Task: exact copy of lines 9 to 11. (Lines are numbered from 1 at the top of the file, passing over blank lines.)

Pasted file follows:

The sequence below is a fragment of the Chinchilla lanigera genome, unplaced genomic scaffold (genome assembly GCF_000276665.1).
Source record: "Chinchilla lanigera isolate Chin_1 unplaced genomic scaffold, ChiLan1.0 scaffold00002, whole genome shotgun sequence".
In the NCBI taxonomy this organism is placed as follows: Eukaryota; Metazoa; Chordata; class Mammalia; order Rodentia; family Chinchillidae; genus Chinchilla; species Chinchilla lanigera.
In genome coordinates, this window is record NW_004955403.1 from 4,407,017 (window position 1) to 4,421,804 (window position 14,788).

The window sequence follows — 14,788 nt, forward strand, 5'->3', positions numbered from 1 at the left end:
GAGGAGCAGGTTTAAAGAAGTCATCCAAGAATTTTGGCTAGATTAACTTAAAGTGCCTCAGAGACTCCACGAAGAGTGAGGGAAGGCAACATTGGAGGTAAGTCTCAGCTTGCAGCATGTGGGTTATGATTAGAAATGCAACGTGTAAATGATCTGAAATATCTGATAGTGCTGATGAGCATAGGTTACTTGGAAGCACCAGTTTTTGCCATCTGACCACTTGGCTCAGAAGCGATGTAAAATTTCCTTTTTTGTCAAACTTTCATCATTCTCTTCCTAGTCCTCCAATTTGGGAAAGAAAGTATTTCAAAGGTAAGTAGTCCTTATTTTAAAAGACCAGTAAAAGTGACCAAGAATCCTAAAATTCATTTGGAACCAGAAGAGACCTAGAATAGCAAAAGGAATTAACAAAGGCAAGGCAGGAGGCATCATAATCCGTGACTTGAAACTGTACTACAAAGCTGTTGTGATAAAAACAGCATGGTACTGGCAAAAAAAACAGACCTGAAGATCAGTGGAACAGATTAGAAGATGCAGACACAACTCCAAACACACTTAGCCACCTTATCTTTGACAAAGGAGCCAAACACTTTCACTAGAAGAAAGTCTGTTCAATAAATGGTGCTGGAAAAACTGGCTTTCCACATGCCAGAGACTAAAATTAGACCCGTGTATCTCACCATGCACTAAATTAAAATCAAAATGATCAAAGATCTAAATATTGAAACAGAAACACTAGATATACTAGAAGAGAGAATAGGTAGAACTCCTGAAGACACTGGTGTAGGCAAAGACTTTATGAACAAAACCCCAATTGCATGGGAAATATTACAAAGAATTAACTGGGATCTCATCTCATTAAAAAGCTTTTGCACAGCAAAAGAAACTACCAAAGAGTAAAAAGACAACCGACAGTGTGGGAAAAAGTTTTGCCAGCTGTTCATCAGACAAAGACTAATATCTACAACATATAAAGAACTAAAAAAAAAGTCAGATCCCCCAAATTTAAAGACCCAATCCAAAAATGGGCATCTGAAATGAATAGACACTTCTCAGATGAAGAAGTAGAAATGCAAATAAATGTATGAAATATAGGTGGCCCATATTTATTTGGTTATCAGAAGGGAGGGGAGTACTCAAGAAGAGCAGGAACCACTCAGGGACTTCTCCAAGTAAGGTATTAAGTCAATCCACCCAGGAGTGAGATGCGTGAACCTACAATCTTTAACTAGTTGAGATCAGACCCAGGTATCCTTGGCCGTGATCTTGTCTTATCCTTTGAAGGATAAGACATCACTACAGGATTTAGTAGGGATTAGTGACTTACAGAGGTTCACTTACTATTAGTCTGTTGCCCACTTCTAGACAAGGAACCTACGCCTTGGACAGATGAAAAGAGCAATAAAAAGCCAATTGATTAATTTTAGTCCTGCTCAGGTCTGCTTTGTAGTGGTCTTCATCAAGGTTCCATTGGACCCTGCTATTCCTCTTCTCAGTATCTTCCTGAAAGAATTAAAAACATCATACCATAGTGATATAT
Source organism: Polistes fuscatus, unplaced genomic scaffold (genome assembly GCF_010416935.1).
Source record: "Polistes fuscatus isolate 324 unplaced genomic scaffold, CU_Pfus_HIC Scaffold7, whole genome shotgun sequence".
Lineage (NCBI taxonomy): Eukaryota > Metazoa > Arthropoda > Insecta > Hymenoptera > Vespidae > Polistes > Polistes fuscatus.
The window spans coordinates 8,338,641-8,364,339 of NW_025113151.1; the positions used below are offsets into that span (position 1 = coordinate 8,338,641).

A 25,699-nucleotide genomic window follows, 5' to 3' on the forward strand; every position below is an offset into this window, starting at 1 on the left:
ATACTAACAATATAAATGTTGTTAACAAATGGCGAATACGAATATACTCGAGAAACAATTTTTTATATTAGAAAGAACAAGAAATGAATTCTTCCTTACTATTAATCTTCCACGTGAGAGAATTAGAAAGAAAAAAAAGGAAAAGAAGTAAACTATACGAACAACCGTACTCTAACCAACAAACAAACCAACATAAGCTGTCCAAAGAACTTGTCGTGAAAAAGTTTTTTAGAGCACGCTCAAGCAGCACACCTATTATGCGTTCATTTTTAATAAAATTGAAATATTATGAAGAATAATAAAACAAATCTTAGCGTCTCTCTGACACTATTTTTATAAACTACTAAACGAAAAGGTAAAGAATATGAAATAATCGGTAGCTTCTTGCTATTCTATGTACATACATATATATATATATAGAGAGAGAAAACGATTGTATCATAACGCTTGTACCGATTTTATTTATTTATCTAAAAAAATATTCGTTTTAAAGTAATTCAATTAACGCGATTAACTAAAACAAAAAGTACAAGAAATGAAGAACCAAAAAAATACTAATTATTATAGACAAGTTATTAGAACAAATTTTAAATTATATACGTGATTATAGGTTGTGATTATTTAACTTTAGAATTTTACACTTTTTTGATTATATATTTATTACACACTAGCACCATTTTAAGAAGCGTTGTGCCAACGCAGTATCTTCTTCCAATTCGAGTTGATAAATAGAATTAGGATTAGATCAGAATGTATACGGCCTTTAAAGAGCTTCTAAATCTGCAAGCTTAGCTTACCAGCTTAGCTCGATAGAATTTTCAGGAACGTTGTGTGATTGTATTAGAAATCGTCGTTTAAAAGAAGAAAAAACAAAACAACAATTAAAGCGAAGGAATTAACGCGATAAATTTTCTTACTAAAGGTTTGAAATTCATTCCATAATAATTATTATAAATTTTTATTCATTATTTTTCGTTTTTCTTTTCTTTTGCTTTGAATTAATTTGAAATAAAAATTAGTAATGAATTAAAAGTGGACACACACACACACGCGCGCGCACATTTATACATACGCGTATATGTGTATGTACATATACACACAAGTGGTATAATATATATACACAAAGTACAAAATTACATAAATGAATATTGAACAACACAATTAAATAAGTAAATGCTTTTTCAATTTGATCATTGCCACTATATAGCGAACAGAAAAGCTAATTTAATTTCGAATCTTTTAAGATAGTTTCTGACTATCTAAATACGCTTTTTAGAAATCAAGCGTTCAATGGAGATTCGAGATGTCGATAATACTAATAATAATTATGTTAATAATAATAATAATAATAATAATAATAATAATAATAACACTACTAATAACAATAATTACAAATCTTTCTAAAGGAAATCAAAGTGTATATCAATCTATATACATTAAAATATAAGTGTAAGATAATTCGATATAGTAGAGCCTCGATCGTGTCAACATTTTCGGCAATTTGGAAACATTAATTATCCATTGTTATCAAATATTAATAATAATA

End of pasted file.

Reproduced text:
Lineage (NCBI taxonomy): Eukaryota > Metazoa > Arthropoda > Insecta > Hymenoptera > Vespidae > Polistes > Polistes fuscatus.
The window spans coordinates 8,338,641-8,364,339 of NW_025113151.1; the positions used below are offsets into that span (position 1 = coordinate 8,338,641).

A 25,699-nucleotide genomic window follows, 5' to 3' on the forward strand; every position below is an offset into this window, starting at 1 on the left: